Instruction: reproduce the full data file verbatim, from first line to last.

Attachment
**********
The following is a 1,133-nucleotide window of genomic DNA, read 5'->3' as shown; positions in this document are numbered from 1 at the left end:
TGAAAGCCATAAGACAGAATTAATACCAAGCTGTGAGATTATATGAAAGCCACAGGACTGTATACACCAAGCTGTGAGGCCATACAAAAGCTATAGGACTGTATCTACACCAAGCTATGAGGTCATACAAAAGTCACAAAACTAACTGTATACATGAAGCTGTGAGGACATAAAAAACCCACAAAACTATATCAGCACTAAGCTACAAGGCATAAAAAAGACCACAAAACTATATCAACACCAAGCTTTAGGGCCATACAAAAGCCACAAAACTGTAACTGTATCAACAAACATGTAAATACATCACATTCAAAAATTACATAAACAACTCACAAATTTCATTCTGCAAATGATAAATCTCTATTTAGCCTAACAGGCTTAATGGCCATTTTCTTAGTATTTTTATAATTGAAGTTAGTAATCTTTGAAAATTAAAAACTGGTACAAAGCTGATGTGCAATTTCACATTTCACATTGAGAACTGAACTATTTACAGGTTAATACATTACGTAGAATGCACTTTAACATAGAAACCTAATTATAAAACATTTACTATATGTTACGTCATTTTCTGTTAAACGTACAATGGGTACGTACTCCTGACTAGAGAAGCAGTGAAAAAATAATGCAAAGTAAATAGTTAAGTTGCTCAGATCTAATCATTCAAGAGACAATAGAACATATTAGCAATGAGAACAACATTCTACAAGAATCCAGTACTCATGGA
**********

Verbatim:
The following is a 1,133-nucleotide window of genomic DNA, read 5'->3' as shown; positions in this document are numbered from 1 at the left end:
TGAAAGCCATAAGACAGAATTAATACCAAGCTGTGAGATTATATGAAAGCCACAGGACTGTATACACCAAGCTGTGAGGCCATACAAAAGCTATAGGACTGTATCTACACCAAGCTATGAGGTCATACAAAAGTCACAAAACTAACTGTATACATGAAGCTGTGAGGACATAAAAAACCCACAAAACTATATCAGCACTAAGCTACAAGGCATAAAAAAGACCACAAAACTATATCAACACCAAGCTTTAGGGCCATACAAAAGCCACAAAACTGTAACTGTATCAACAAACATGTAAATACATCACATTCAAAAATTACATAAACAACTCACAAATTTCATTCTGCAAATGATAAATCTCTATTTAGCCTAACAGGCTTAATGGCCATTTTCTTAGTATTTTTATAATTGAAGTTAGTAATCTTTGAAAATTAAAAACTGGTACAAAGCTGATGTGCAATTTCACATTTCACATTGAGAACTGAACTATTTACAGGTTAATACATTACGTAGAATGCACTTTAACATAGAAACCTAATTATAAAACATTTACTATATGTTACGTCATTTTCTGTTAAACGTACAATGGGTACGTACTCCTGACTAGAGAAGCAGTGAAAAAATAATGCAAAGTAAATAGTTAAGTTGCTCAGATCTAATCATTCAAGAGACAATAGAACATATTAGCAATGAGAACAACATTCTACAAGAATCCAGTACTCATGGA